State attorney-generals are being summoned to discuss whether tech companies are 'intentionally stifling' free speech
US attorney general Jeff Sessions will meet a number of state attorneys general to discuss whether social-media companies are ‘intentionally stifling’ free speech and obstructing competition, the department of justice said.
The meeting is due to take place September 25. The DOJ has not provided details or specifics of the allegations against social-media. However, there has been growing criticism of big tech companies from conservative groups, and President Donald Trump has directly accused Google of bias against conservatives and raised the prospect of antitrust issues involving Facebook, Google, and Amazon. President Trump told Bloomberg that companies like Facebook, Google, and Amazon could represent a ‘very antitrust situation,’ while his former White House chief strategist Steve Bannon said that tech companies should be broken up.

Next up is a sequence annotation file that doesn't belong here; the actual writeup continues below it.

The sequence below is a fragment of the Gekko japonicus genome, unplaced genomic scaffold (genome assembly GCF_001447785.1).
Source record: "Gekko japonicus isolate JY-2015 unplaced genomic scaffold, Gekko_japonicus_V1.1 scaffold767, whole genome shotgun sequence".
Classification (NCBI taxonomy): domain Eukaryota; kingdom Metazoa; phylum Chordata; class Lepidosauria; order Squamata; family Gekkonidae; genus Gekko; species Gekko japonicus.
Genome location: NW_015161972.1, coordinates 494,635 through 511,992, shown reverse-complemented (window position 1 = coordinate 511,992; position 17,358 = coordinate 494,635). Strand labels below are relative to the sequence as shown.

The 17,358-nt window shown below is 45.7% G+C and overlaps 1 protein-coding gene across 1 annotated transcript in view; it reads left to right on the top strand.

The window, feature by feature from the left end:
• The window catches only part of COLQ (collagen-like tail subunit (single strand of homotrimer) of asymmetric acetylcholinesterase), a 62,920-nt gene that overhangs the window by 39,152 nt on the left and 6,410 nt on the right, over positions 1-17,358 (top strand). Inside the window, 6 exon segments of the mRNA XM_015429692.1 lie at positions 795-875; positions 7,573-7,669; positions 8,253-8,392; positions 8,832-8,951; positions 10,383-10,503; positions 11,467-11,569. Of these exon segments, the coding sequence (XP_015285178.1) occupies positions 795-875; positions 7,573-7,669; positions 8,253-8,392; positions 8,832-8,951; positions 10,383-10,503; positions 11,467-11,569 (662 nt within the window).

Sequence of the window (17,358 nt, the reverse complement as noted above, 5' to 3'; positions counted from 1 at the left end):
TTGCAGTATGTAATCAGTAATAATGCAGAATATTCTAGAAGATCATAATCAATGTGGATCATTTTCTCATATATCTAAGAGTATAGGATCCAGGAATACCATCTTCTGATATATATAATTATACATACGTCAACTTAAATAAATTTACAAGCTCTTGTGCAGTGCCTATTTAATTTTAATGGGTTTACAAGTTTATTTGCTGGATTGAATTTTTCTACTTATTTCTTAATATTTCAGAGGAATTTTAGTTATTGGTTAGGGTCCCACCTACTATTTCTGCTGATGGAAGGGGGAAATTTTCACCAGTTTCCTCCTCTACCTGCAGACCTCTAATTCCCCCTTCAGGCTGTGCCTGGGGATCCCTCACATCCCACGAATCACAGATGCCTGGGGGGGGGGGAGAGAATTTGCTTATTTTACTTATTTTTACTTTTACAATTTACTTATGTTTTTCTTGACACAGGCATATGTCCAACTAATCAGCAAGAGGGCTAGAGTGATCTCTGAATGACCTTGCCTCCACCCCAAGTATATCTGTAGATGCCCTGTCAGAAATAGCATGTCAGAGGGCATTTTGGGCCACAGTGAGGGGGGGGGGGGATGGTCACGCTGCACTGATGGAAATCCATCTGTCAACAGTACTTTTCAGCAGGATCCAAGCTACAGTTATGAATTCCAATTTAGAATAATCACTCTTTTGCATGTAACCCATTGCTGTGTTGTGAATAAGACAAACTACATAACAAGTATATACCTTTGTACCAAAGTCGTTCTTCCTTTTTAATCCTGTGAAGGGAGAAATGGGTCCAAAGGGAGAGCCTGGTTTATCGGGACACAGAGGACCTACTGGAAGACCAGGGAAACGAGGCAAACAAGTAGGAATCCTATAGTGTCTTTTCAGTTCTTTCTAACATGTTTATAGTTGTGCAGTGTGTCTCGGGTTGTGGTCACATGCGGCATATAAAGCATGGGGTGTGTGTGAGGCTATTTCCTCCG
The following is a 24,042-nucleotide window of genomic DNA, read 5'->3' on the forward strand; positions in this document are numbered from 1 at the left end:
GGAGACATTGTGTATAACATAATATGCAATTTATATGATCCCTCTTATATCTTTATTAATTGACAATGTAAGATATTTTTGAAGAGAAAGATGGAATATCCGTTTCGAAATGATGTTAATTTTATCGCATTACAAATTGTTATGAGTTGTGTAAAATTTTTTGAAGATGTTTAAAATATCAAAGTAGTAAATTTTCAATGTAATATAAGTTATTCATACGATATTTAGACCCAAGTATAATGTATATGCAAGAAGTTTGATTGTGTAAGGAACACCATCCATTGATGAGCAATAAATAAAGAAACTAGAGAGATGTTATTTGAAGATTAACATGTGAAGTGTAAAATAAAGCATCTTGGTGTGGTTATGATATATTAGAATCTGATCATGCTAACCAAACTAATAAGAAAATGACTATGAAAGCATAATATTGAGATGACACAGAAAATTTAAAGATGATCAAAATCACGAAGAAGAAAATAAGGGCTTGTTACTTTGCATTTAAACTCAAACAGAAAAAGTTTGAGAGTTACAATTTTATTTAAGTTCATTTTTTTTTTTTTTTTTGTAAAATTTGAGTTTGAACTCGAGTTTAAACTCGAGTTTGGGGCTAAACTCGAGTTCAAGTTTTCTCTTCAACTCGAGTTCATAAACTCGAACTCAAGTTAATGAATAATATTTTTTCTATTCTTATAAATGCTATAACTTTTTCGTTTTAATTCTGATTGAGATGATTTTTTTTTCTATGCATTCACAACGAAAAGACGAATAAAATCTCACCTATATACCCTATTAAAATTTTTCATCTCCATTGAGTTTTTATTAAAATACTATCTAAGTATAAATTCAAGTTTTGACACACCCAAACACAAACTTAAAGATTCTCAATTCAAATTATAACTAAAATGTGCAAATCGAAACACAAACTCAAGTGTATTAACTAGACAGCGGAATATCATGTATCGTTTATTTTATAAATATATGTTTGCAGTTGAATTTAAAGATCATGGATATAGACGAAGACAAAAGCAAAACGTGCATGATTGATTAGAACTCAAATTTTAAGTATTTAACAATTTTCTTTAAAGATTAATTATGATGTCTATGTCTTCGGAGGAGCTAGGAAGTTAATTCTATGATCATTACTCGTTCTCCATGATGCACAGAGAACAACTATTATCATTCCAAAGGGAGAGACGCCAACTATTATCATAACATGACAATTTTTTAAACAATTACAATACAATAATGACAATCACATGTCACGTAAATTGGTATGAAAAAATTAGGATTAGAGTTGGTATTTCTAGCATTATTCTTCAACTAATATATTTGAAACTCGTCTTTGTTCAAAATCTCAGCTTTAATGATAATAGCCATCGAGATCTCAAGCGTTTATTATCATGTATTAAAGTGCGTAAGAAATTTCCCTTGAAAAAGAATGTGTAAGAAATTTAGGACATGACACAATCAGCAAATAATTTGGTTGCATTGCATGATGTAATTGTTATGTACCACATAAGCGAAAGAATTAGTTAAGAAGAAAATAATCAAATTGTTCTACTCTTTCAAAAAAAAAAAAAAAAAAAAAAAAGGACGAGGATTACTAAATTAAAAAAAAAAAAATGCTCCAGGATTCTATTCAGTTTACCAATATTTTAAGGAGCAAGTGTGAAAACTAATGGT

The DOJ released its statement to following a US Senate hearing on Wednesday and spokesman Devin O'Malley said in a statement, ‘we listened to today's Senate Select Committee on Intelligence hearing on foreign influence operations and their use of social media platforms closely.’ Executives from Facebook and Twitter, including Twitter ceo Jack Dorsey and Facebook coo Sheryl Sandberg, testified at the hearing examining how foreign powers like Russia have used social media to spread propaganda and wage shadowy influence campaigns. Conservative politicians have also focused on what they allege is an attempt by the platforms to stifle conservative voices. Mr Dorsey defended Twitter against accusations that the company is biased against conservatives, saying Twitter tries to be neutral.